Paul Bignell shows us how to carve this simple project
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The inspiration for this latest project came about by chance when I was showing some of my class at Bognor College a few pyrographed sketches on plywood of some of my dogs - we have six at the moment! I find it quite good with some breeds to carve them 'in the round' as well as making just the head and shoulders to use as walking stick handles. One of my students asked if I could do a puppy... well, a puppy is just a little dog, I thought, so after some discussion we decided to carve this little sweetie with big eyes and a smiley face. You can finish it however you like, with oil/varnish, colour or pyrography.
The first step in this project, after settling on this simple design, was to scale the chosen sketch and transfer it onto a piece of alder (Alnus glutinosa)
measuring 100 x 75 x 50mm that I had left over from a previous job. You can of course scale the project to whatever size suits you. Transfer the design of both the side and front views onto your chosen piece of timber.
You can then remove the surplus, using a bandsaw or fretsaw. Take special care with your fingers here, as the block is small.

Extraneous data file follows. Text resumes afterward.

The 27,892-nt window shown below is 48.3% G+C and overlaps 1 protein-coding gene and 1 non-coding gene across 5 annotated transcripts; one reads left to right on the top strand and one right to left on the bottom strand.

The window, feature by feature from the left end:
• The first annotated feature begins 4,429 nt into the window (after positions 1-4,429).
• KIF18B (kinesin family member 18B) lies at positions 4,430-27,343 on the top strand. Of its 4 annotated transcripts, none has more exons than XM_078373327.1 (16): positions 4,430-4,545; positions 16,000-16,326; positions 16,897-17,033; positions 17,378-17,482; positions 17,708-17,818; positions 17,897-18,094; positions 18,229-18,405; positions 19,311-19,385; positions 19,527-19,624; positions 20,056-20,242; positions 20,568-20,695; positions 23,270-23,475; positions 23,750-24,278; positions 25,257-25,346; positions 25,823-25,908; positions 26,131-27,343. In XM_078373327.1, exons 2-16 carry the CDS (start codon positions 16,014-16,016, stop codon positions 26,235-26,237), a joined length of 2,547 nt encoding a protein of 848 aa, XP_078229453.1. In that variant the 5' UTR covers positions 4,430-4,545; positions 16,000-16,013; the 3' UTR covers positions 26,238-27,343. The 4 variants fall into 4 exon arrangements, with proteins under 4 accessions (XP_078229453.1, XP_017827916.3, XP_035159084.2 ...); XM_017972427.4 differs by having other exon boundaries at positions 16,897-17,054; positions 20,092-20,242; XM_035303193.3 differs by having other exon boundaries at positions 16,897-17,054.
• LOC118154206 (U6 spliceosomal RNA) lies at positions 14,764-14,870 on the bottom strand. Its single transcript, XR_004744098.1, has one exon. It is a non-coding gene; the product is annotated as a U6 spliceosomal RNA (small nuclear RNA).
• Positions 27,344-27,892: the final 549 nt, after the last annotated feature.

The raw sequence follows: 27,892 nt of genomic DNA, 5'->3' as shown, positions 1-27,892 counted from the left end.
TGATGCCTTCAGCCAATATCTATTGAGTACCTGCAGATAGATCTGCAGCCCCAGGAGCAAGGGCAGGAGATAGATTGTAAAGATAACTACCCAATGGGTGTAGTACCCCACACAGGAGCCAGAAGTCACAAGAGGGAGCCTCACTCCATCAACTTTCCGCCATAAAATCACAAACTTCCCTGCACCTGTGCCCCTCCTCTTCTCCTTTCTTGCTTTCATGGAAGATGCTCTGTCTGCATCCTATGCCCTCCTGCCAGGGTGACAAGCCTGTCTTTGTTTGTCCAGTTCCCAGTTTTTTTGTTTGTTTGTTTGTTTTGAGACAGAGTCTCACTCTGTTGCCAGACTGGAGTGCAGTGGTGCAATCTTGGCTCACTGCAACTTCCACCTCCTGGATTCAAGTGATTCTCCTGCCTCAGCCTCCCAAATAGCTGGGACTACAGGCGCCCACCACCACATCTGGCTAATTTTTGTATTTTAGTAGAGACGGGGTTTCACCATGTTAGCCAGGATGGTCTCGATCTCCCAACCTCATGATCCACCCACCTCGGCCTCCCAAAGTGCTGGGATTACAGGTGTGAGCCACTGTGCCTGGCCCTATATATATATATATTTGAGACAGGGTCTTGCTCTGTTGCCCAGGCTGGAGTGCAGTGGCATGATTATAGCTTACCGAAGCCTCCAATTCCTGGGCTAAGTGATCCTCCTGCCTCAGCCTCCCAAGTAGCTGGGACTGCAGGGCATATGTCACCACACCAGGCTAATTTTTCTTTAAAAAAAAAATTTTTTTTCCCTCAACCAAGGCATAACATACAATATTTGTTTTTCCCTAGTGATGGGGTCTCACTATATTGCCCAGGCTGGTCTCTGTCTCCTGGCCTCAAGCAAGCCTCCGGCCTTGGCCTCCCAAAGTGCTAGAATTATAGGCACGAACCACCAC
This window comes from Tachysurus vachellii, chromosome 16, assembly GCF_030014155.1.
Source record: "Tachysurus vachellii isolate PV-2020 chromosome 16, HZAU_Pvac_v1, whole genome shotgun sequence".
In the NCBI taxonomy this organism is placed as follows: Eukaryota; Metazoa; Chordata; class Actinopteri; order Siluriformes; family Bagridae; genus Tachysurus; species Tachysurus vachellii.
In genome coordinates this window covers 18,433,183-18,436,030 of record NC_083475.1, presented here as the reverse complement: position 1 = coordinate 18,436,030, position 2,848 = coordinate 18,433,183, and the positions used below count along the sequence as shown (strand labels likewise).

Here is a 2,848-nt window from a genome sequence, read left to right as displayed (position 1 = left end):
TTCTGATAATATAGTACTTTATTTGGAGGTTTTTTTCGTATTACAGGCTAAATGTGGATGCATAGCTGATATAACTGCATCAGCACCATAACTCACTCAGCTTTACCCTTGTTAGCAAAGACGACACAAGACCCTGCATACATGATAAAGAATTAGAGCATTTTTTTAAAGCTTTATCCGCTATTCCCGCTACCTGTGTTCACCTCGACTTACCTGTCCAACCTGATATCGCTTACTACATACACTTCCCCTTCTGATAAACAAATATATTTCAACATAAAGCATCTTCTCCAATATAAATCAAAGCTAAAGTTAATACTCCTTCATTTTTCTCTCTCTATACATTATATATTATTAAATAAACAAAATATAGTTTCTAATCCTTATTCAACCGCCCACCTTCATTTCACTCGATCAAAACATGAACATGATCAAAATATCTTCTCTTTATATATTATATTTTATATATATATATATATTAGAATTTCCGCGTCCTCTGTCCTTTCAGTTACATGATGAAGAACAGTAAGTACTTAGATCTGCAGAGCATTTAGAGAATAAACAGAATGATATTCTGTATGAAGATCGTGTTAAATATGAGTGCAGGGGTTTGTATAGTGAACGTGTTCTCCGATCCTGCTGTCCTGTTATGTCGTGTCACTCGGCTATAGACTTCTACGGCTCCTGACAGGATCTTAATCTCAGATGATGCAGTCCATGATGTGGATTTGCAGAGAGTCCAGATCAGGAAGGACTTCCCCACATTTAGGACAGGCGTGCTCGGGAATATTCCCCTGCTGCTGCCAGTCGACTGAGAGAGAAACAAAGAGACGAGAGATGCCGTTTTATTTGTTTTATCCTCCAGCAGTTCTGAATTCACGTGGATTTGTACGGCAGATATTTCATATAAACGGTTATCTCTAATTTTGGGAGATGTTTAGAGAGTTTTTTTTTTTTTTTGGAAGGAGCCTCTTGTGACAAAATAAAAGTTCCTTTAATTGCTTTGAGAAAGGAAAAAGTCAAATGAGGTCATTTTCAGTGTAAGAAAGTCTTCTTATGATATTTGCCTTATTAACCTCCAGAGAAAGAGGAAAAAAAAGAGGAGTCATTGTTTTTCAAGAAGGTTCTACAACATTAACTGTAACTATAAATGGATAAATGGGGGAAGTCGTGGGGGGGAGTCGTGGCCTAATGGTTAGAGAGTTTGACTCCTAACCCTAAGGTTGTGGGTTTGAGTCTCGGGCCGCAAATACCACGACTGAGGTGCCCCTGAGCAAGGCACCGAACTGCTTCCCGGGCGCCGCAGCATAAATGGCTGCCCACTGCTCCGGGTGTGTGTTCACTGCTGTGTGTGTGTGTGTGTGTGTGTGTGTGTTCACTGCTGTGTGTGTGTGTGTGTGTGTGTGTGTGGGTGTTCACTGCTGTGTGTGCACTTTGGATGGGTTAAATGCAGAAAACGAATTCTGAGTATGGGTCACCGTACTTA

If you prefer, you can do the whole thing using only hand tools, depending on what you have available. First, make a series of cuts with a handsaw down to the outline of the drawing, making sure the cut finishes level on both sides.
Then simply cut away the waste sections with a chisel or knife. When doing this, make sure the workpiece is clamped firmly, and, for safety reasons, do not cut towards your other hand.
Whichever method you choose, you should end up with a cut out blank that looks something like this.
At this point, you can decide whether your puppy's head will face forward or to the right or left. The plan view shows how it might look.
Draw a centreline from the nose to the tail to establish the position of these features.
With your centre line drawn, you can now mark the positions of the legs and ears. This will vary depending on the angle of the head.
Start by removing the wood from the nose and tail, before moving to the shaping of the ears and legs using carving knives and a skew chisel.
Next, I used a 6mm, No.8 palm gouge to remove the wood from between the puppy's front legs.
You can then shape the head to get that nice rounded puppy look, using a range of rifflers or abrasives of your choice. It is very important that you get the basic shape of the head looking as puppy-like as possible, as with a stylised piece like this the rest of the sculpture happens around it.
Here's one of my finished puppies. You'll notice that for this one I chose to have the dog's head facing to the left, rather than to the right or facing forward. It's up to you whether you draw, paint or pyrograph in the details; as is the choice of finishing. I hope you have fun making this project.